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Method of aneurysm treatment does not affect clot clearance after aneurysmal subarachnoid hemorrhage.

Neurosurgery 2012 January
BACKGROUND: Patients undergoing neurosurgical clipping or endovascular coiling of a ruptured aneurysm may differ in their risk of vasospasm.

OBJECTIVE: Because clot clearance affects vasospasm, we tested the hypothesis that clot clearance differs in patients depending on method of aneurysm treatment.

METHODS: Exploratory analysis was performed on 413 patients from CONSCIOUS-1, a prospective randomized trial of clazosentan for the prevention of angiographic vasospasm in patients with aneurysmal subarachnoid hemorrhage (SAH). Clot clearance was measured by change in Hijdra score between baseline computed tomography and one performed 24 to 48 hours after aneurysm treatment. Angiographic vasospasm was assessed by the use of catheter angiography 7 to 11 days after SAH, and delayed ischemic neurological deficit (DIND) was determined clinically. Extended Glasgow Outcome Score (GOSE) was assessed 3 months after SAH, and poor outcome was defined as death, vegetative state, or severe disability. Multivariable ordinal and binary logistic regression were used.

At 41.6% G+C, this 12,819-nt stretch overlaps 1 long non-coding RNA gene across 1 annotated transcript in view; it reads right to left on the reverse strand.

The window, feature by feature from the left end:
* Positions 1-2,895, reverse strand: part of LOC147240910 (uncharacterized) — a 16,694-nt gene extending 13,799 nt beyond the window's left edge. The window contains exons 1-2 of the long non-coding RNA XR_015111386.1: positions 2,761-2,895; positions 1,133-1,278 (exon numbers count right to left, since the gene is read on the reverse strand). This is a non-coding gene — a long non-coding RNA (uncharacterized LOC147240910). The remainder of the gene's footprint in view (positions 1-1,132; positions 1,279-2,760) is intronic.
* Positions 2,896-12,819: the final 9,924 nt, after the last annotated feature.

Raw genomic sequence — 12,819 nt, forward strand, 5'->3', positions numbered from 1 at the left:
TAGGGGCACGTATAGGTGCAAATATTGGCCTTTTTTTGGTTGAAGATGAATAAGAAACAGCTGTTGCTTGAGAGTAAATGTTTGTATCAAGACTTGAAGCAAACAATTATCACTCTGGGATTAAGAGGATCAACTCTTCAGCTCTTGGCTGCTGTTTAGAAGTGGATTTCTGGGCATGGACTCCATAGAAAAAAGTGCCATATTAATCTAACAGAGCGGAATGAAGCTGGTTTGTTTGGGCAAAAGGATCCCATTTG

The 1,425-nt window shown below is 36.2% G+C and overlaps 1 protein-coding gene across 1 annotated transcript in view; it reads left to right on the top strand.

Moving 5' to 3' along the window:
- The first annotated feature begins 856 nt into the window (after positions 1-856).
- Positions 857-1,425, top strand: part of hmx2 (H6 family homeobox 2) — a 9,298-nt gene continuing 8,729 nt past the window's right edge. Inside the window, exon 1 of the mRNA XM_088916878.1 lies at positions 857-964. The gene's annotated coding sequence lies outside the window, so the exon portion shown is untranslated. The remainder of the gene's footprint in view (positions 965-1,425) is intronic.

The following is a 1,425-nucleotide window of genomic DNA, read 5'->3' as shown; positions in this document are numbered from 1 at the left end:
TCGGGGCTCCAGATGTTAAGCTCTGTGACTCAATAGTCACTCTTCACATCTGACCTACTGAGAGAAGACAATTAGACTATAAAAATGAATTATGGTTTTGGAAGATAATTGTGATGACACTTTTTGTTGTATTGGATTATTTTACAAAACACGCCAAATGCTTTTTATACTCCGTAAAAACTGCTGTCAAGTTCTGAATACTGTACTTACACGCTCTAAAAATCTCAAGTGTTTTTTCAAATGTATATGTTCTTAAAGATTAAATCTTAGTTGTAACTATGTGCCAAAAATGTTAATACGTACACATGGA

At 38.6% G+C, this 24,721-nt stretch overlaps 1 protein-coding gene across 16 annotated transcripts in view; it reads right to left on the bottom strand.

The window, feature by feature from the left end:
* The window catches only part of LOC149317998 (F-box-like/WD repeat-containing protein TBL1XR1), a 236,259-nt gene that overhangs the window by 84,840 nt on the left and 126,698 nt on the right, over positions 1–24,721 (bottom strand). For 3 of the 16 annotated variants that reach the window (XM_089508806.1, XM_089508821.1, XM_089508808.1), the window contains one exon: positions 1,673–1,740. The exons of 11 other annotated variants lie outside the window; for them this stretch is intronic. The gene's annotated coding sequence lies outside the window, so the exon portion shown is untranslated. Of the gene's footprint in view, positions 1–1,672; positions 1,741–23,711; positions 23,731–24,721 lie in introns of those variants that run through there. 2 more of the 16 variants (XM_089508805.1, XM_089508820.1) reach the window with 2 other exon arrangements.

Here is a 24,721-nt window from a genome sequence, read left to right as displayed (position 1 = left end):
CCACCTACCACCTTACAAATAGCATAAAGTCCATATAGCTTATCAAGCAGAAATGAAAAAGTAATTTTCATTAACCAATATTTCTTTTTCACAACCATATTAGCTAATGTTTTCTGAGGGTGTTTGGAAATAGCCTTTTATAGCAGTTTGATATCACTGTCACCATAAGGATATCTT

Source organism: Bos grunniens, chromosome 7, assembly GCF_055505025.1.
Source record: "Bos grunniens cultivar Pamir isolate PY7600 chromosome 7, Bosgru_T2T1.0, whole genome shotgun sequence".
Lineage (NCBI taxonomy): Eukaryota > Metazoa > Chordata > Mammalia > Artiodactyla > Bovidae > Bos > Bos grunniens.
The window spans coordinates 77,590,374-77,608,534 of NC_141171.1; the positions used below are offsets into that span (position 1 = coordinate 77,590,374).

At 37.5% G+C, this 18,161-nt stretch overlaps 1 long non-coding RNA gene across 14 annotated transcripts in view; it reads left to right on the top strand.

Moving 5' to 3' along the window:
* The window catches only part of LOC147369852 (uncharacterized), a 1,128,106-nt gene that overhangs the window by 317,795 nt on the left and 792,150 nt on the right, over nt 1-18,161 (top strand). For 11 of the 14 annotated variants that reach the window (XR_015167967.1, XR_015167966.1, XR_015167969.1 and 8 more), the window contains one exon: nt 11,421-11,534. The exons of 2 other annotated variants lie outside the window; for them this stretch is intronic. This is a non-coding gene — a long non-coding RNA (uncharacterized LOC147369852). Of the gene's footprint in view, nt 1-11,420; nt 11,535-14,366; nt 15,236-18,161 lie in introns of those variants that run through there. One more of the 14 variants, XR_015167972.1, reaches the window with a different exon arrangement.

RESULTS: There was no significant difference in the rate of clot clearance between patients undergoing clipping or coiling (P = .56). Coiling was independently associated with decreased severity of angiographic vasospasm (odds ratio [OR] 0.53, 95% confidence interval [CI] 0.33-0.86), but not with DIND or GOSE. Greater clot clearance decreased the risk of severe angiographic vasospasm (OR 0.86, 95% CI 0.81-0.91), whereas higher baseline Hijdra score predicted increased angiographic vasospasm (OR 1.17, 95% CI 1.11-1.23) and poor GOSE (OR 1.09, 95% CI 1.04-1.14).

CONCLUSION: Aneurysm coiling and increased clot clearance were independently associated with decreased severity of angiographic vasospasm in multivariate analysis, although no differences in clot clearance were seen between coiled and clipped patients.

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